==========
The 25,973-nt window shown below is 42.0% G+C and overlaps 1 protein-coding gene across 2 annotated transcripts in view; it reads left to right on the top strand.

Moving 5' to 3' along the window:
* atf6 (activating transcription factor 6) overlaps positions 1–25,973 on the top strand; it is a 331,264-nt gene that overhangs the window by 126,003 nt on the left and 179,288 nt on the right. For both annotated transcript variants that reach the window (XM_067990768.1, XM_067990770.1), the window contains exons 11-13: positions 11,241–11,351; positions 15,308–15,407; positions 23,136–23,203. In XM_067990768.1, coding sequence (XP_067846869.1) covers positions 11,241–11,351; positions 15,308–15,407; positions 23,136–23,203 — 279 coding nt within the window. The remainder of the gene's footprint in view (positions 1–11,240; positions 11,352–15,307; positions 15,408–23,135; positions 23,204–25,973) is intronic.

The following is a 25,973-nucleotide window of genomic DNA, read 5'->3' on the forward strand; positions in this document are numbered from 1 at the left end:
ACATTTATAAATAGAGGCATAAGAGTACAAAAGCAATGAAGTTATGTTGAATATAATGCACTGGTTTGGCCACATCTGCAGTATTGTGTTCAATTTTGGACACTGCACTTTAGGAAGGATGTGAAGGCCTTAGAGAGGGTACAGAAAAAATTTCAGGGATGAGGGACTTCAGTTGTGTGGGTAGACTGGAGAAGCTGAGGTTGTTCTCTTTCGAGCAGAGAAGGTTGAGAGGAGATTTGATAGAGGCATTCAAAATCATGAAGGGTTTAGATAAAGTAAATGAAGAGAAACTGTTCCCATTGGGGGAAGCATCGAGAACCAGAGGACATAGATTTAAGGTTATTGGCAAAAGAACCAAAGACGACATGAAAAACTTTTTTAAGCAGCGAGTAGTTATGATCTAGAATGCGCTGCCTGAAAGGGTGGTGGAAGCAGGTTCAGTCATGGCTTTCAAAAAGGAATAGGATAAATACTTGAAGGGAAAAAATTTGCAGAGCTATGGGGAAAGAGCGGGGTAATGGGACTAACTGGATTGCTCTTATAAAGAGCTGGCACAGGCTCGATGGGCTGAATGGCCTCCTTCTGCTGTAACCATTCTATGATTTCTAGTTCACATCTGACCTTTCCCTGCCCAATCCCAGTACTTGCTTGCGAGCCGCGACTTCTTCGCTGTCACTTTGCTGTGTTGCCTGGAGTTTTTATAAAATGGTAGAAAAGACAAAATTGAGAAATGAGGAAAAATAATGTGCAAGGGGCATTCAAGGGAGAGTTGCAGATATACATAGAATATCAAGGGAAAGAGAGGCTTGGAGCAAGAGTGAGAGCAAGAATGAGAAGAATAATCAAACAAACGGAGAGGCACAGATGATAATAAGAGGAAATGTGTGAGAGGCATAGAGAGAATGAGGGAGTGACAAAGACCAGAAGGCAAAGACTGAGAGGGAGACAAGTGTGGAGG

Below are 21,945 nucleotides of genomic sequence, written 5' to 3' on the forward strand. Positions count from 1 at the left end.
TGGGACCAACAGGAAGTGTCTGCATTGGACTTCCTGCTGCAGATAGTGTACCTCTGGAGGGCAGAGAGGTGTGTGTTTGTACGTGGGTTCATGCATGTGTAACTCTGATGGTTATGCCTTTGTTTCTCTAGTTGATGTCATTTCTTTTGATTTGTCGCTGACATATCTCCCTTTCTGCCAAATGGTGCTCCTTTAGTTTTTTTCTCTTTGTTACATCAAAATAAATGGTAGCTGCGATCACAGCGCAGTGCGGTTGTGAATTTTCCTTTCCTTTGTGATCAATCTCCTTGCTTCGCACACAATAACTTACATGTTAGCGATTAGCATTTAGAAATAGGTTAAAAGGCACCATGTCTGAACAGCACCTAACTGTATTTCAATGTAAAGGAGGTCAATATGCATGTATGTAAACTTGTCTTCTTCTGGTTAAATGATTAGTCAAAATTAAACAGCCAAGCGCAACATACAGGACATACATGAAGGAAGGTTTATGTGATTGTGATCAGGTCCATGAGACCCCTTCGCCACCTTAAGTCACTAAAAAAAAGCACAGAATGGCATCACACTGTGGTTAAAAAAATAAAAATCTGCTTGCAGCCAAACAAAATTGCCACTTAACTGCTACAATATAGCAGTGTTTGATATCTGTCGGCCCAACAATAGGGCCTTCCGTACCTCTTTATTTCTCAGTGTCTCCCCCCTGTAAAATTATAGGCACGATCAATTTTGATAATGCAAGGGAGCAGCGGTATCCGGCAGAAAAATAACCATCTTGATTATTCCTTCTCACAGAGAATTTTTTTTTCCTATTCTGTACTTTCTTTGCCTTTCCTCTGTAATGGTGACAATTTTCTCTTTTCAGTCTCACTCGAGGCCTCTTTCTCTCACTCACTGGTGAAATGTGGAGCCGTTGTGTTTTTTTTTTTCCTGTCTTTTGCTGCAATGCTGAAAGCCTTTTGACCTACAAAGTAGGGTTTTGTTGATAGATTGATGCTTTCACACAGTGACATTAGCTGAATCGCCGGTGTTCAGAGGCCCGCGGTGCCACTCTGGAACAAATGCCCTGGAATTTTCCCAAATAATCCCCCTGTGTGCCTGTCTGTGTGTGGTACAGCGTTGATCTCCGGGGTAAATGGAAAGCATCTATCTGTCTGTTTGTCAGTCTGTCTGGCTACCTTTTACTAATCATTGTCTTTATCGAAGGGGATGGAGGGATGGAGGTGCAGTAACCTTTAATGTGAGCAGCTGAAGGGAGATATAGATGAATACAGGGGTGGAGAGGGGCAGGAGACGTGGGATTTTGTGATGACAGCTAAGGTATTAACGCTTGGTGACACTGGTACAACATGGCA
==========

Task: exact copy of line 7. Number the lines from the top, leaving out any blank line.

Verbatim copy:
TGGGACCAACAGGAAGTGTCTGCATTGGACTTCCTGCTGCAGATAGTGTACCTCTGGAGGGCAGAGAGGTGTGTGTTTGTACGTGGGTTCATGCATGTGTAACTCTGATGGTTATGCCTTTGTTTCTCTAGTTGATGTCATTTCTTTTGATTTGTCGCTGACATATCTCCCTTTCTGCCAAATGGTGCTCCTTTAGTTTTTTTCTCTTTGTTACATCAAAATAAATGGTAGCTGCGATCACAGCGCAGTGCGGTTGTGAATTTTCCTTTCCTTTGTGATCAATCTCCTTGCTTCGCACACAATAACTTACATGTTAGCGATTAGCATTTAGAAATAGGTTAAAAGGCACCATGTCTGAACAGCACCTAACTGTATTTCAATGTAAAGGAGGTCAATATGCATGTATGTAAACTTGTCTTCTTCTGGTTAAATGATTAGTCAAAATTAAACAGCCAAGCGCAACATACAGGACATACATGAAGGAAGGTTTATGTGATTGTGATCAGGTCCATGAGACCCCTTCGCCACCTTAAGTCACTAAAAAAAAGCACAGAATGGCATCACACTGTGGTTAAAAAAATAAAAATCTGCTTGCAGCCAAACAAAATTGCCACTTAACTGCTACAATATAGCAGTGTTTGATATCTGTCGGCCCAACAATAGGGCCTTCCGTACCTCTTTATTTCTCAGTGTCTCCCCCCTGTAAAATTATAGGCACGATCAATTTTGATAATGCAAGGGAGCAGCGGTATCCGGCAGAAAAATAACCATCTTGATTATTCCTTCTCACAGAGAATTTTTTTTTCCTATTCTGTACTTTCTTTGCCTTTCCTCTGTAATGGTGACAATTTTCTCTTTTCAGTCTCACTCGAGGCCTCTTTCTCTCACTCACTGGTGAAATGTGGAGCCGTTGTGTTTTTTTTTTTCCTGTCTTTTGCTGCAATGCTGAAAGCCTTTTGACCTACAAAGTAGGGTTTTGTTGATAGATTGATGCTTTCACACAGTGACATTAGCTGAATCGCCGGTGTTCAGAGGCCCGCGGTGCCACTCTGGAACAAATGCCCTGGAATTTTCCCAAATAATCCCCCTGTGTGCCTGTCTGTGTGTGGTACAGCGTTGATCTCCGGGGTAAATGGAAAGCATCTATCTGTCTGTTTGTCAGTCTGTCTGGCTACCTTTTACTAATCATTGTCTTTATCGAAGGGGATGGAGGGATGGAGGTGCAGTAACCTTTAATGTGAGCAGCTGAAGGGAGATATAGATGAATACAGGGGTGGAGAGGGGCAGGAGACGTGGGATTTTGTGATGACAGCTAAGGTATTAACGCTTGGTGACACTGGTACAACATGGCA